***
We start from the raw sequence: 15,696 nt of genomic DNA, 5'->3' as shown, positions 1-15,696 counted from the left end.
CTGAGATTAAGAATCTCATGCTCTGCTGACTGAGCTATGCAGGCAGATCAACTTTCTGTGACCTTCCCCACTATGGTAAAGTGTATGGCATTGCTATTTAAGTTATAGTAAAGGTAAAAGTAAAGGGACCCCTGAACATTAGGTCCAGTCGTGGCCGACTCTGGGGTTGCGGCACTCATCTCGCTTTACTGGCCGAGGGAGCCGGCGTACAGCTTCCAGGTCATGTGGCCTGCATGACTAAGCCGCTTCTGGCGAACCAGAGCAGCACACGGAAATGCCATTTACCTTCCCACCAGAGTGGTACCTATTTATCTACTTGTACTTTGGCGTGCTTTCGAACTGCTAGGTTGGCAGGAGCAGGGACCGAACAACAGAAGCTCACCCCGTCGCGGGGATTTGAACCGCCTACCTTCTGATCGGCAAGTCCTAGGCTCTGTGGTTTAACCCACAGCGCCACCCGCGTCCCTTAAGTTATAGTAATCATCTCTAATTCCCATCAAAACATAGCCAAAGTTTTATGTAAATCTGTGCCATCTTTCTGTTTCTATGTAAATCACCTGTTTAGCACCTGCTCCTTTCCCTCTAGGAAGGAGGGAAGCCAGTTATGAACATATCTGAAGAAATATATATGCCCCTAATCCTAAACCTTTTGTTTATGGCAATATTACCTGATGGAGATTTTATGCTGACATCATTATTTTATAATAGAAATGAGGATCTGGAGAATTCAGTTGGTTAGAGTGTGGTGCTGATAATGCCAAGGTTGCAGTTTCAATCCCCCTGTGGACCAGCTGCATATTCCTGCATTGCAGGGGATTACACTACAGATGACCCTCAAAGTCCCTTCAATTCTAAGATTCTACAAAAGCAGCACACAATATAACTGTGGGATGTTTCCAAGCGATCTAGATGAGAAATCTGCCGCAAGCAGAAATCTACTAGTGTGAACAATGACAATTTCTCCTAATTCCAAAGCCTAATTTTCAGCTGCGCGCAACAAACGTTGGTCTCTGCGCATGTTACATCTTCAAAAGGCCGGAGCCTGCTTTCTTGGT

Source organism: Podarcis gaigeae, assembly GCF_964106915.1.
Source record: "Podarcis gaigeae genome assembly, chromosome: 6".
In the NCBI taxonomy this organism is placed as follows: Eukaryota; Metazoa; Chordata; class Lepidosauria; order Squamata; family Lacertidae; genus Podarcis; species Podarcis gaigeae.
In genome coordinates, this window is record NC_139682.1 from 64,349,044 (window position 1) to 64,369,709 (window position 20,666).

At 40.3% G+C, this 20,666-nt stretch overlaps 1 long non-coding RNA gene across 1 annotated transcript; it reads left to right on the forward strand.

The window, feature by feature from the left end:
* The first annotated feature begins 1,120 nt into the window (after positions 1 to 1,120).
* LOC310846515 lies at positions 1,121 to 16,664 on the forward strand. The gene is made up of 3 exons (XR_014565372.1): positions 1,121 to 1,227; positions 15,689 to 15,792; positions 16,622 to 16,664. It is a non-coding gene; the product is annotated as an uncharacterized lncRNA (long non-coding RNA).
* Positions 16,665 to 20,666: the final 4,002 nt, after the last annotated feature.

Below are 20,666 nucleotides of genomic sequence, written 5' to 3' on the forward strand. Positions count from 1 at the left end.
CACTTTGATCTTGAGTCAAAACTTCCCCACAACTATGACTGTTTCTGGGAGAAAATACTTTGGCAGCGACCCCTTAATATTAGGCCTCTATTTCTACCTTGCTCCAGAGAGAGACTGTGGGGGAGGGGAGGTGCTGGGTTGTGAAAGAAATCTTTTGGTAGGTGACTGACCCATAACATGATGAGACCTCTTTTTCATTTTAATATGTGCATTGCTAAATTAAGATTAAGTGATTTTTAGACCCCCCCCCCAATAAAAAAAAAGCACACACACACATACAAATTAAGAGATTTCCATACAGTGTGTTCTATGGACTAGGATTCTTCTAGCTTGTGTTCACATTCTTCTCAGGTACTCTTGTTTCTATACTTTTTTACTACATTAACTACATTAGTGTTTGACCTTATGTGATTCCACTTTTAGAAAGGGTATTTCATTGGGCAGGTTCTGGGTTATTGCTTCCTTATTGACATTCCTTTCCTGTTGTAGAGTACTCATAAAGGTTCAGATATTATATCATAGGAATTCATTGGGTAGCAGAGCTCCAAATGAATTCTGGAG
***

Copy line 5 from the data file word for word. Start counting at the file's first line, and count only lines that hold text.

In the NCBI taxonomy this organism is placed as follows: Eukaryota; Metazoa; Chordata; class Lepidosauria; order Squamata; family Lacertidae; genus Podarcis; species Podarcis gaigeae.